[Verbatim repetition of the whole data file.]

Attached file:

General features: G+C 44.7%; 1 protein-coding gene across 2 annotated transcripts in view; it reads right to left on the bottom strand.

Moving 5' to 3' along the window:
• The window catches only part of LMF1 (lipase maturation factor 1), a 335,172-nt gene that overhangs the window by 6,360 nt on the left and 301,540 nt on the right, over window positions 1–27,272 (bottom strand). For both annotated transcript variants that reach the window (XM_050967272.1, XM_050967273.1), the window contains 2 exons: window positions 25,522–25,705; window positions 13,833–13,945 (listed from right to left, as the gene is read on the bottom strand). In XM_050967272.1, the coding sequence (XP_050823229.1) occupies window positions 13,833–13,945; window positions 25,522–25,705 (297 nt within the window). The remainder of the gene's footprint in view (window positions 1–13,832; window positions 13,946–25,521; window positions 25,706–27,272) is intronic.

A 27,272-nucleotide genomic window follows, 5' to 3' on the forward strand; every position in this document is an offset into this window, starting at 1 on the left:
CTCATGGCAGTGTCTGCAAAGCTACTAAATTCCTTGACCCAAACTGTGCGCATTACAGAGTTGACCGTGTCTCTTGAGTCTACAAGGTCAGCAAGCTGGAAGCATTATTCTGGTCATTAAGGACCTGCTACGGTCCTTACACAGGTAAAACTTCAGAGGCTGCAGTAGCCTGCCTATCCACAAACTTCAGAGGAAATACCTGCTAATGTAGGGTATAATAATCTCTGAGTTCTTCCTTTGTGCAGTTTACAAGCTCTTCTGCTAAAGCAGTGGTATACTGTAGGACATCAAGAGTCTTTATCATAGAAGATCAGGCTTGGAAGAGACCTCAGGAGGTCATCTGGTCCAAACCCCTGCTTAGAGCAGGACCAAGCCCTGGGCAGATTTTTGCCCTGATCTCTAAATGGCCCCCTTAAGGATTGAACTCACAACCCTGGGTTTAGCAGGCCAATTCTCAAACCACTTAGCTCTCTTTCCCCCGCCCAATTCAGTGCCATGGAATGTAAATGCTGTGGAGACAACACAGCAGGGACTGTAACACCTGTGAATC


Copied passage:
General features: G+C 44.7%; 1 protein-coding gene across 2 annotated transcripts in view; it reads right to left on the bottom strand.

Moving 5' to 3' along the window:
• The window catches only part of LMF1 (lipase maturation factor 1), a 335,172-nt gene that overhangs the window by 6,360 nt on the left and 301,540 nt on the right, over window positions 1–27,272 (bottom strand). For both annotated transcript variants that reach the window (XM_050967272.1, XM_050967273.1), the window contains 2 exons: window positions 25,522–25,705; window positions 13,833–13,945 (listed from right to left, as the gene is read on the bottom strand). In XM_050967272.1, the coding sequence (XP_050823229.1) occupies window positions 13,833–13,945; window positions 25,522–25,705 (297 nt within the window). The remainder of the gene's footprint in view (window positions 1–13,832; window positions 13,946–25,521; window positions 25,706–27,272) is intronic.

A 27,272-nucleotide genomic window follows, 5' to 3' on the forward strand; every position in this document is an offset into this window, starting at 1 on the left:
CTCATGGCAGTGTCTGCAAAGCTACTAAATTCCTTGACCCAAACTGTGCGCATTACAGAGTTGACCGTGTCTCTTGAGTCTACAAGGTCAGCAAGCTGGAAGCATTATTCTGGTCATTAAGGACCTGCTACGGTCCTTACACAGGTAAAACTTCAGAGGCTGCAGTAGCCTGCCTATCCACAAACTTCAGAGGAAATACCTGCTAATGTAGGGTATAATAATCTCTGAGTTCTTCCTTTGTGCAGTTTACAAGCTCTTCTGCTAAAGCAGTGGTATACTGTAGGACATCAAGAGTCTTTATCATAGAAGATCAGGCTTGGAAGAGACCTCAGGAGGTCATCTGGTCCAAACCCCTGCTTAGAGCAGGACCAAGCCCTGGGCAGATTTTTGCCCTGATCTCTAAATGGCCCCCTTAAGGATTGAACTCACAACCCTGGGTTTAGCAGGCCAATTCTCAAACCACTTAGCTCTCTTTCCCCCGCCCAATTCAGTGCCATGGAATGTAAATGCTGTGGAGACAACACAGCAGGGACTGTAACACCTGTGAATC